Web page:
Last week on a podcast, Thompson said that sometimes during halftime at a football game when the booth threw it to Thompson on the sidelines, she found herself in a bit of a fix because the coach wouldn’t, for whatever reason, talk to her.

Thompson said: “I didn’t want to screw up the report, so I was like, ‘I’m just going to make this up.’ Because, first of all, no coach is going to get mad if I say, ‘Hey, we need to stop hurting ourselves,’ ‘We need to be better on third down,’ ‘We need to stop turning the ball over and do a better job of getting off the field.’ Like, they’re not going to correct me on that.”

Seemed, to her, like a reasonable thing to do. And in the event that said coach heard her report after the fact and the various uncontroversial comments, there might have been a shrug, assuming that the coach even remembered the situation at all.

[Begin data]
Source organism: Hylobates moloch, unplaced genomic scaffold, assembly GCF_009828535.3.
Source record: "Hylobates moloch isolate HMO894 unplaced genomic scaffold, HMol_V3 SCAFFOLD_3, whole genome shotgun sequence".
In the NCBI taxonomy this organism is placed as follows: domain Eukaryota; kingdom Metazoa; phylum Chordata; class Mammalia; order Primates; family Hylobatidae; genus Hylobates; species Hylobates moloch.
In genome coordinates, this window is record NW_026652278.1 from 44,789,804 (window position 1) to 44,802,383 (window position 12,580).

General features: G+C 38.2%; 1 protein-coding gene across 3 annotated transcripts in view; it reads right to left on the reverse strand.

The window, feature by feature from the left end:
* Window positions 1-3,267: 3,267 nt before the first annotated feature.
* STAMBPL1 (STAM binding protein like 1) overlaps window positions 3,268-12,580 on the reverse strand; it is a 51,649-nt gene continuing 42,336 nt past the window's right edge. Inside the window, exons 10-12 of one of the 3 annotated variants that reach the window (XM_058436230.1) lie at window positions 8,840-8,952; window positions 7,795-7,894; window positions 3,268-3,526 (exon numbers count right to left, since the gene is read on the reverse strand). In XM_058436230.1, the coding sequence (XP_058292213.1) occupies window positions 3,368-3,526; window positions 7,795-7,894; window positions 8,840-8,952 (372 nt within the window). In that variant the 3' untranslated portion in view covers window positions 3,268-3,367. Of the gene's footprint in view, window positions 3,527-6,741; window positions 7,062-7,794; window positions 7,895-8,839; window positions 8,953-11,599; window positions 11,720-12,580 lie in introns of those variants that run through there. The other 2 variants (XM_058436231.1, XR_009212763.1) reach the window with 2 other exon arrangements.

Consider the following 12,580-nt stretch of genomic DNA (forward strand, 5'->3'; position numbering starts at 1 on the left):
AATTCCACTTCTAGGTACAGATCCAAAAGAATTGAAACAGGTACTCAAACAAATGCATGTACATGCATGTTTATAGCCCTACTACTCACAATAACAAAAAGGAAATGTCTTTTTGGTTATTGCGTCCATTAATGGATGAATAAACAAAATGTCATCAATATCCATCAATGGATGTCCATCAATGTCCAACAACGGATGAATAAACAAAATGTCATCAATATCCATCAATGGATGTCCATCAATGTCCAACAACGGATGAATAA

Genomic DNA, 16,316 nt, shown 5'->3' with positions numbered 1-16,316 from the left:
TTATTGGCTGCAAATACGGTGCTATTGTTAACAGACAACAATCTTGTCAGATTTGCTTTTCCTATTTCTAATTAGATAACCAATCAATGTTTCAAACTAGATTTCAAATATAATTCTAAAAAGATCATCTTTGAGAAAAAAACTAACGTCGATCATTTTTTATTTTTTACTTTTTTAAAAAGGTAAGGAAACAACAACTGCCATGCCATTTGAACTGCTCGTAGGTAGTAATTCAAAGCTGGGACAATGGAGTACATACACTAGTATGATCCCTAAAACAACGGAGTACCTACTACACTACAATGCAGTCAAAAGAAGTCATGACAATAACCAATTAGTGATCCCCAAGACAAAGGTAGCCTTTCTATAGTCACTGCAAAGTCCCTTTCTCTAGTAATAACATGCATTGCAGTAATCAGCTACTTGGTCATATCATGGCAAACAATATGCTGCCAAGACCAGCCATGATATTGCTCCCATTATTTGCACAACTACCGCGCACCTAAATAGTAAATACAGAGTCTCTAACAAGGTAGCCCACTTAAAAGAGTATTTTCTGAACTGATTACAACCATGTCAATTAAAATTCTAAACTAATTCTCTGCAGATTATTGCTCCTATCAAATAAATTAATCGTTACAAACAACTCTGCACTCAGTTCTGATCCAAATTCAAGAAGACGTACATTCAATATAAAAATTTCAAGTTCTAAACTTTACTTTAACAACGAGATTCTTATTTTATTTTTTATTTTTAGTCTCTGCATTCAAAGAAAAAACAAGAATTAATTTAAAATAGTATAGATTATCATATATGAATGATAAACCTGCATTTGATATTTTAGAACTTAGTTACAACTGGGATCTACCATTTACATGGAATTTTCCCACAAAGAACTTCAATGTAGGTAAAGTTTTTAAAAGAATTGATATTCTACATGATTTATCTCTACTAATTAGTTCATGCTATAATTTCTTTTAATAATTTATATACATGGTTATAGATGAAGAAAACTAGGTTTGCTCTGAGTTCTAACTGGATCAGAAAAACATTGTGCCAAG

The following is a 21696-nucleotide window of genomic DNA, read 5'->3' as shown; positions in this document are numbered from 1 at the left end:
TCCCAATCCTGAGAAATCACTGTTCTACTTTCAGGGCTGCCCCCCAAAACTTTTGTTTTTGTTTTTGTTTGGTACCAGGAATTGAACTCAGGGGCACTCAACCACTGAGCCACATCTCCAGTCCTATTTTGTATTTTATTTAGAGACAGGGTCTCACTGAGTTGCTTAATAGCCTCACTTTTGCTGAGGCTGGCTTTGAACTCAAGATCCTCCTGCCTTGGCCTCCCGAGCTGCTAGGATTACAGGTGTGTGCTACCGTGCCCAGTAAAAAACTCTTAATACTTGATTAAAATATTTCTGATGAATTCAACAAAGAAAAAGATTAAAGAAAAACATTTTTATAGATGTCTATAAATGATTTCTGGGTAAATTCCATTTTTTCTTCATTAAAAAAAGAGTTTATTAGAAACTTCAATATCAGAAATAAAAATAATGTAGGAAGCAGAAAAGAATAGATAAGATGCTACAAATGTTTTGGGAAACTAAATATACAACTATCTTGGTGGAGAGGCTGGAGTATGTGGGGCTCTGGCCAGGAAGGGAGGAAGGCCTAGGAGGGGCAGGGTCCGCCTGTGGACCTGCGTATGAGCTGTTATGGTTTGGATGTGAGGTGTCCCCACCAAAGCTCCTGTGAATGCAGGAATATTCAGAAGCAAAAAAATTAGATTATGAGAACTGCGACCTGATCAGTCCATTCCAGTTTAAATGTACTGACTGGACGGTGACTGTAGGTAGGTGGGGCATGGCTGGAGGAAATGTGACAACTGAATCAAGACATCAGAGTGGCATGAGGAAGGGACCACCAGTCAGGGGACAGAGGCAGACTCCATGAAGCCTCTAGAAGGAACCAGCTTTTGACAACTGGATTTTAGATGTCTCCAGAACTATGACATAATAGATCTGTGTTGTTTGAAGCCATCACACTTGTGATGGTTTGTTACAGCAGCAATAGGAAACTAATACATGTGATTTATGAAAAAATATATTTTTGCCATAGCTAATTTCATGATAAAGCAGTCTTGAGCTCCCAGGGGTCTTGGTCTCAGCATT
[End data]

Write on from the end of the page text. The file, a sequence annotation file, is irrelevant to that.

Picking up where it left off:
Continue reading Just Fake It

Ars longa, vita brevis, more or less

One of the collaborations that has become pretty much a part of antiquity is the art created for records (generally for LPs and then possibly adapted from the 12 x 12-inch canvas of the album cover to a 7 x 7-inch version for the 45, though not always).

Consider, for example, the cover of The Velvet Underground and Nico, created in 1967 by Andy Warhol. Arguably that banana theme was carried over by Warhol to his work for the Rolling Stones’ Sticky Fingers album art (1971).

In 1967 the Beatles’ Sgt. Pepper’s Lonely Hearts Club Band was released with an incredibly crowded cover that was executed by Peter Blake and Jann Haworth. The band (the Beatles, not Pepper) had been introduced by Blake and Haworth by a gallery owner, Robert Fraser.